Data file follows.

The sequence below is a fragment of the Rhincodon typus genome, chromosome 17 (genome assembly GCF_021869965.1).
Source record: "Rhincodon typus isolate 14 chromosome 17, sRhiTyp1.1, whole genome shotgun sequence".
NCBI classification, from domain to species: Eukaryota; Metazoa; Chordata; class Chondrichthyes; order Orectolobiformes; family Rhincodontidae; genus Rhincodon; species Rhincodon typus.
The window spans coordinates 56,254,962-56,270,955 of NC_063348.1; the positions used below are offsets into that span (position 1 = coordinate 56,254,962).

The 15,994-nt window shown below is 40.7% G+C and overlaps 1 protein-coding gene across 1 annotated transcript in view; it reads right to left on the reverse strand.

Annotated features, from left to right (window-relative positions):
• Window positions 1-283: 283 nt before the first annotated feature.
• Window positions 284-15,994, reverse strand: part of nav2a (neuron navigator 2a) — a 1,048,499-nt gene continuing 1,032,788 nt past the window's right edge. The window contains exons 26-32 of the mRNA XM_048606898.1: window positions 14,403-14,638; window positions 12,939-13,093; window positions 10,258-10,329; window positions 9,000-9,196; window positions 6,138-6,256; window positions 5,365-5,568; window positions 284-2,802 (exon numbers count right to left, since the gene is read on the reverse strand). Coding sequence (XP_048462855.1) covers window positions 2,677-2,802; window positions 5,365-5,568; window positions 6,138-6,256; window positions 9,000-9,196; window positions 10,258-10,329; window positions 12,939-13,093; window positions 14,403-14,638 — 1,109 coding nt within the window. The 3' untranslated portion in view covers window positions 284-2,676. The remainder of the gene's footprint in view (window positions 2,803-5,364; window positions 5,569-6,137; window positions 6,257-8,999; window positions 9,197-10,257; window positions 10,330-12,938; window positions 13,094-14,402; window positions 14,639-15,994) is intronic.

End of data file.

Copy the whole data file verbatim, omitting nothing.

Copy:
The sequence below is a fragment of the Rhincodon typus genome, chromosome 17 (genome assembly GCF_021869965.1).
Source record: "Rhincodon typus isolate 14 chromosome 17, sRhiTyp1.1, whole genome shotgun sequence".
NCBI classification, from domain to species: Eukaryota; Metazoa; Chordata; class Chondrichthyes; order Orectolobiformes; family Rhincodontidae; genus Rhincodon; species Rhincodon typus.
The window spans coordinates 56,254,962-56,270,955 of NC_063348.1; the positions used below are offsets into that span (position 1 = coordinate 56,254,962).

The 15,994-nt window shown below is 40.7% G+C and overlaps 1 protein-coding gene across 1 annotated transcript in view; it reads right to left on the reverse strand.

Annotated features, from left to right (window-relative positions):
• Window positions 1-283: 283 nt before the first annotated feature.
• Window positions 284-15,994, reverse strand: part of nav2a (neuron navigator 2a) — a 1,048,499-nt gene continuing 1,032,788 nt past the window's right edge. The window contains exons 26-32 of the mRNA XM_048606898.1: window positions 14,403-14,638; window positions 12,939-13,093; window positions 10,258-10,329; window positions 9,000-9,196; window positions 6,138-6,256; window positions 5,365-5,568; window positions 284-2,802 (exon numbers count right to left, since the gene is read on the reverse strand). Coding sequence (XP_048462855.1) covers window positions 2,677-2,802; window positions 5,365-5,568; window positions 6,138-6,256; window positions 9,000-9,196; window positions 10,258-10,329; window positions 12,939-13,093; window positions 14,403-14,638 — 1,109 coding nt within the window. The 3' untranslated portion in view covers window positions 284-2,676. The remainder of the gene's footprint in view (window positions 2,803-5,364; window positions 5,569-6,137; window positions 6,257-8,999; window positions 9,197-10,257; window positions 10,330-12,938; window positions 13,094-14,402; window positions 14,639-15,994) is intronic.